Coronary angioplasty is a minimally invasive, non-surgical procedure used to open narrowed arteries. It involves the use of a flexible catheter with a balloon at the tip which is inflated at high pressure on the narrowed arterial wall. Usually a stent (metallic wire mesh) will be placed in the artery after angioplasty. This will force the arterial plaque against the blood vessel and improve the blood flow to the heart muscle.
A small puncture is made, usually in the groin, wrist or elbow. A sheath is inserted into the opening and a guiding catheter is placed through the sheath into the blood vessel. Contrast is injected through the catheter so that the doctor can see the arteries on the X-ray screen.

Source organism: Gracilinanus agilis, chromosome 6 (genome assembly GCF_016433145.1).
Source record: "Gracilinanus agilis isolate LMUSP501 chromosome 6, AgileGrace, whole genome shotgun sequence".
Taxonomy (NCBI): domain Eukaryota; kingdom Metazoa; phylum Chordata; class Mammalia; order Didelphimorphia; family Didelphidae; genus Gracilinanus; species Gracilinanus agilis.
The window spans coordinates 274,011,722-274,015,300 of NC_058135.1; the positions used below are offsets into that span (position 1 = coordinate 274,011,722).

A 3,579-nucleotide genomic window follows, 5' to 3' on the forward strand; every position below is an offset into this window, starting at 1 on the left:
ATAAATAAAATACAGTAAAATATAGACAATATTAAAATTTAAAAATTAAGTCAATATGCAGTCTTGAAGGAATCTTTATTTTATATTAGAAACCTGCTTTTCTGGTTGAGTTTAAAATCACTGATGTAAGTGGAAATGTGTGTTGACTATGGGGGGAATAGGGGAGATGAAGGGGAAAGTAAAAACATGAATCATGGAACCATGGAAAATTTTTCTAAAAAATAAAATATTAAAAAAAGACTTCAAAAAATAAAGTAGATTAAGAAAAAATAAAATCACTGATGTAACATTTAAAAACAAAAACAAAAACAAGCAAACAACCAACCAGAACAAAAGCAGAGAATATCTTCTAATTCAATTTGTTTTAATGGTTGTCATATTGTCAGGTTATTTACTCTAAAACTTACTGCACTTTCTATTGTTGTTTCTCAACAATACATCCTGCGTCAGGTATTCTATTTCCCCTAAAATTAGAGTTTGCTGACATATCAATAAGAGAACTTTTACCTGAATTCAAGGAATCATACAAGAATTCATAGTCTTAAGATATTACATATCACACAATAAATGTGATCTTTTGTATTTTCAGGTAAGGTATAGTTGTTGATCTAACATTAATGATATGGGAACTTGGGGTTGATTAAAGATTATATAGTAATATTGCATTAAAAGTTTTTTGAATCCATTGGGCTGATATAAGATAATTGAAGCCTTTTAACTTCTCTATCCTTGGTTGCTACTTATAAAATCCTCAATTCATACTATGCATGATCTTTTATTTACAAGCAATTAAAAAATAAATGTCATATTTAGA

Once the catheter reached the narrowed artery, the doctor will position the balloon within the blocked section of the artery. The balloon is then inflated to squash the blockage so that blood flow can be restored to normal.
You are required to go for pre-admission testing which includes:
You should try and get a good night’s sleep. Mild sedation may be prescribed by your doctor.
You will be instructed not to eat or drink anything for a period of at least six hours before the procedure.
You will be nursed in the High Dependency Unit (HDU), Intermediate Care Area (ICA) or in the Coronary Care Unit (CCU), where you will be observed for bleeding, heart rhythm disturbances and complications that may occur in the period immediately following the coronary angioplasty.
You are encouraged to attend the Cardiovascular Rehabilitation & Preventive Cardiology Programme that will enable, encourage and assist you on the road to recovery.For more information on our programme, click
What is a Coronary Angiography and Angioplasty?
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